Earth history is divided into chunks of time, most importantly aeons, eras and periods. Dinosaurs and other prehistoric reptiles were the dominant animals for about 185 million years during the Mesozoic era, which was a section of the Phanerozoic aeon. More simply, the Mesozoic era lasted from 250 million years ago to 65 million years ago, and contained three periods called the Triassic, Jurassic and Cretaceous.
The first reptiles appeared during the Palaeozoic
Era (570 million to 245 million years ago), just before the
Mesozoic Era (245 million to 65 million years ago).
Each of these eras is divided up into sections called periods.
Palaeozaic era (say pall-ay-oh-zoh-ick)
Cambrian period: (570 million years ago)
The first fishes, corals, trilobites and shellfish appeared.
Right: Fossil trilobites
Ordovician period: (505 million years ago)
|The first nautiloids appeared. Corals and trilobites were common.||
A fossil nautiloid
Silurian period: (438 million years ago)
|The first land plants and giant sea scorpions called Eurypterids appeared.|
Devonian period: (408 million years ago)
|The first amphibians, insects and spiders appeared.||
Fossil of a plant called Archaeopteris from the Devonian period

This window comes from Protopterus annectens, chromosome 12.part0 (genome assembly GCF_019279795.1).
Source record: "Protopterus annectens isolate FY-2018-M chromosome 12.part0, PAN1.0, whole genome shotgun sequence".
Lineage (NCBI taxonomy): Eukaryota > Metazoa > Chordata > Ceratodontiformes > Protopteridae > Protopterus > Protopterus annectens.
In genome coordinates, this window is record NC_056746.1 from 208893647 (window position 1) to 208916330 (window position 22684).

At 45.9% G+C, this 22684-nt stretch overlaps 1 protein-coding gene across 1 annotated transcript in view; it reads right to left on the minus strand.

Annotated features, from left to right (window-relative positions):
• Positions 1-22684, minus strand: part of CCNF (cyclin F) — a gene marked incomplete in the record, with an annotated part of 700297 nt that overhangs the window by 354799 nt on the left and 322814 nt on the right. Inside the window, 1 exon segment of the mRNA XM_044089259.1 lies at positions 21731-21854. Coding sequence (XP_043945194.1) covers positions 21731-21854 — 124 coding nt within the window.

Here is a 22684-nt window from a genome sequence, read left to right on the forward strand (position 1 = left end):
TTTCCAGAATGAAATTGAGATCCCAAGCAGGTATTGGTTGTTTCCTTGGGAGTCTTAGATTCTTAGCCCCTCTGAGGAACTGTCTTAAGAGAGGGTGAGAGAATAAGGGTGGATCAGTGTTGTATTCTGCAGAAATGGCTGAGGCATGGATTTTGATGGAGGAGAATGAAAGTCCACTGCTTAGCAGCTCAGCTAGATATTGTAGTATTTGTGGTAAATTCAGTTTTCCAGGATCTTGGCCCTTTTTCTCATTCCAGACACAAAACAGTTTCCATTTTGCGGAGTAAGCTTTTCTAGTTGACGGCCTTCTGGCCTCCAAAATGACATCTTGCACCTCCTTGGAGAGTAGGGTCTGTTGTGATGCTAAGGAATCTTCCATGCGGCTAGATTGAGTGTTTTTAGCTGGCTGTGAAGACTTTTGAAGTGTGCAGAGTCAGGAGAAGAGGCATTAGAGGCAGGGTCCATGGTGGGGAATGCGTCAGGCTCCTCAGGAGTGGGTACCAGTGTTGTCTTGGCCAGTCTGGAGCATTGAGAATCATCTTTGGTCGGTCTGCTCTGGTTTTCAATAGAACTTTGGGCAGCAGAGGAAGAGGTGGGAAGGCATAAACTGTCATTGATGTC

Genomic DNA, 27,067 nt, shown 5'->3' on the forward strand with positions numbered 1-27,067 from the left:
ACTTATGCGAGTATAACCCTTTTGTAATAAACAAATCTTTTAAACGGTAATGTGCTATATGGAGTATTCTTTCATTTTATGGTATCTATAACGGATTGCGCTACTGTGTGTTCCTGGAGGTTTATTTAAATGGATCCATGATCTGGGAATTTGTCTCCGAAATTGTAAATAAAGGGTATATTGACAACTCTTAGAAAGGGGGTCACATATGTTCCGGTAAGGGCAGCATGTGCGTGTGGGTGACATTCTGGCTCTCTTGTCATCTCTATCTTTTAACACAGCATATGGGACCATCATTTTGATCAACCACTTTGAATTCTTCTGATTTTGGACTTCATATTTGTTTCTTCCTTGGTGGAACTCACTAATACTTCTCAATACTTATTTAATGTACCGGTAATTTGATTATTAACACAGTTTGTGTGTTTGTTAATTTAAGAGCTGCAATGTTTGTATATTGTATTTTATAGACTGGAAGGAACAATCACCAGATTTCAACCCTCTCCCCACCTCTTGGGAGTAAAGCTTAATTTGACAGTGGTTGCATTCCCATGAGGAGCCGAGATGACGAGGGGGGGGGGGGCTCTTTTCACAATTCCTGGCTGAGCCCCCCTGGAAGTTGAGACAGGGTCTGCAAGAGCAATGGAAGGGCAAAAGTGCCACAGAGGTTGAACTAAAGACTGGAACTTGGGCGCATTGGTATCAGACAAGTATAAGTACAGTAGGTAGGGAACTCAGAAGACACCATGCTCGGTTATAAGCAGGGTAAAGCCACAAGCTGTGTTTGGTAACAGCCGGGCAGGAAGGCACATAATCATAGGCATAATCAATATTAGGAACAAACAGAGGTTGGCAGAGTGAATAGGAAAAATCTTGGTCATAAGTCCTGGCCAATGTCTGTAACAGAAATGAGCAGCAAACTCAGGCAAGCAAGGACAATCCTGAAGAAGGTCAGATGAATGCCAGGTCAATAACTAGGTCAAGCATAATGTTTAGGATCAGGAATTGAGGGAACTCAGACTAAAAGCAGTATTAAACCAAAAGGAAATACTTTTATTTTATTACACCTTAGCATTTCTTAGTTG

|5. Carboniforous period: (360 million years ago)||The first reptiles appeared. Great swamp forests covered the land.||
Permian period: (286 million years ago)
|The first sailback reptiles such as Dimetrodon (right) appeared.||
|1. Triassic period: 245 million years ago||The first dinosaurs such as Coelophosis and Euskelosaurus, and mammals, turtles, crocodiles and frogs appeared.|
|2. Jurassic period: (208 million years ago)|| The first
birds appeared (e.g. Archaeopteryx).
Dinosaurs included diplodocus, stegasaurus, brachiosaurus.
|3. Cretaceous period: (144 million years ago)||Dinosaurs during this time included muttaburrasaurus, quetsalcoatlus, ankylosaurus. The dinosaurs died out towards the end of this period.The first snakes and modern mammals appeared.|
Click here to read a kidcyber page, 'Gondwanaland' about the drifting apart of the continents
Following the Mesozoic era was the Cenozoic (say sen-oh-zoh-ick) era (65 million to 0 million years ago), during which many different species of animals appeared. This era ended with the Great Ice Age and the appearance of the first humans.
Click here for a timeline with information about
Back to Animals
updated August 2006